WASHINGTON The White House presented a detailed breakdown Friday of $109 billion in across-the-board spending cuts scheduled for January, setting off a fresh blame game between the Obama administration and Republicans over responsibility for what both say is a preventable budgetary calamity.
The itemization of the so-called "sequestration" plan showed potential pain all around: $11 billion out of the Medicare healthcare program for the elderly, a $15.3 billion cut in defense procurement accounts and hefty cuts to a Department of Agriculture program that supports farm prices.
There was also a cut of $129 million from embassy security, which would be particularly ill-timed in light of deadly attacks on U.S. diplomatic posts in the Middle East, Africa and Afghanistan by Islamic militants in recent days.
The list, in 394 pages, included millions slashed from familiar programs such the National Institutes for Health, the national parks, the Smithsonian and all the regulatory agencies. It could generate new public concerns as the presidential and congressional races enter the home stretch.
For example, the American Cancer Society issued a statement saying the automatic cuts would result in 50,000 fewer low-income and underinsured women being screened for cancer next year.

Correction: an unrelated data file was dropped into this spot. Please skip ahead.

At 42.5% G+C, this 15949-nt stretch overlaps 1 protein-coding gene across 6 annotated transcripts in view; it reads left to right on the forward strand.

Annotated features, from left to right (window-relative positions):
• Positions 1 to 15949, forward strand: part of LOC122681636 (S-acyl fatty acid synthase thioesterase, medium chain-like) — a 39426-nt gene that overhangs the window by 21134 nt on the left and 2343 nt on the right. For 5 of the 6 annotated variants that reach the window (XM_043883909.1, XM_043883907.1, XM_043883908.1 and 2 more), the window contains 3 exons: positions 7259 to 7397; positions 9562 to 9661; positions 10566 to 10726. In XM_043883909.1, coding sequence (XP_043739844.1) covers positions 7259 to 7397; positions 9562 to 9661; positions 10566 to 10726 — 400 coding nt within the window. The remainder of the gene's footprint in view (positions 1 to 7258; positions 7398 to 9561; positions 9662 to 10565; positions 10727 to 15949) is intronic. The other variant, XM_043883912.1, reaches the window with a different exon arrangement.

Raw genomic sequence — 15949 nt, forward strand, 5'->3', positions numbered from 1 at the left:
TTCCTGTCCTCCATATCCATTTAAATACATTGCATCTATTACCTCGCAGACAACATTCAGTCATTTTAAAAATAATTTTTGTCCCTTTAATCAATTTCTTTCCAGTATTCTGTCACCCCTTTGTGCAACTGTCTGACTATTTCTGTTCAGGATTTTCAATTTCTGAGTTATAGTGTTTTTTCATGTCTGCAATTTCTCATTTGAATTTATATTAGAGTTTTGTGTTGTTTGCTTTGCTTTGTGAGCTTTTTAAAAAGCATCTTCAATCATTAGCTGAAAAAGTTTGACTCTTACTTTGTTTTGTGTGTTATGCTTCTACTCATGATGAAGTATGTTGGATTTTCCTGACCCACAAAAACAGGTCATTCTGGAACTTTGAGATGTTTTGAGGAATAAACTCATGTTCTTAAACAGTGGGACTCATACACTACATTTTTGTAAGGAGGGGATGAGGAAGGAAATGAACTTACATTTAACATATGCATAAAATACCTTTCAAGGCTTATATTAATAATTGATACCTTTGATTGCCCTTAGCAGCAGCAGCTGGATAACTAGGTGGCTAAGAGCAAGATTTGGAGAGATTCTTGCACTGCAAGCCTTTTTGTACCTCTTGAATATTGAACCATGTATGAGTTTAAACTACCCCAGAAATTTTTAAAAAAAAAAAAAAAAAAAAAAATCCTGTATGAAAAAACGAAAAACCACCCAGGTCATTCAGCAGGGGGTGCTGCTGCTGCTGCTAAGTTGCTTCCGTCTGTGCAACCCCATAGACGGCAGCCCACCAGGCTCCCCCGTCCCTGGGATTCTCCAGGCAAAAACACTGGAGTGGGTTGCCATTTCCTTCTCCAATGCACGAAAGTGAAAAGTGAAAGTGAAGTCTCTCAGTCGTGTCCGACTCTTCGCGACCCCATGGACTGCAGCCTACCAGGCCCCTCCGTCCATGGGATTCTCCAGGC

State and local government officials will read the fine print carefully. For example, payments to issuers of Build America Bonds, a financing tool created as part of the 2009 economic stimulus, will be cut by $255 million, according to the document. The taxable municipal bonds are designed to help finance capital projects.
The reductions, aimed at lowering U.S. budget deficits, would result in a 9.4 percent cut in defense programs and an 8.2 percent reduction in an array of domestic government activities, the White House budget office said.
The sequestration is the result of the failure of Congress and the administration to agree to a long-term deficit reduction package.
DEFENSE INDUSTRY FIGHTING BACK
The broad percentages were no surprise. But until attached to specific programs, the results were difficult for all but skilled lobbyists and corporations to digest. The defense industry mobilized months ago to fight the sequestration, issuing its own studies about the impact.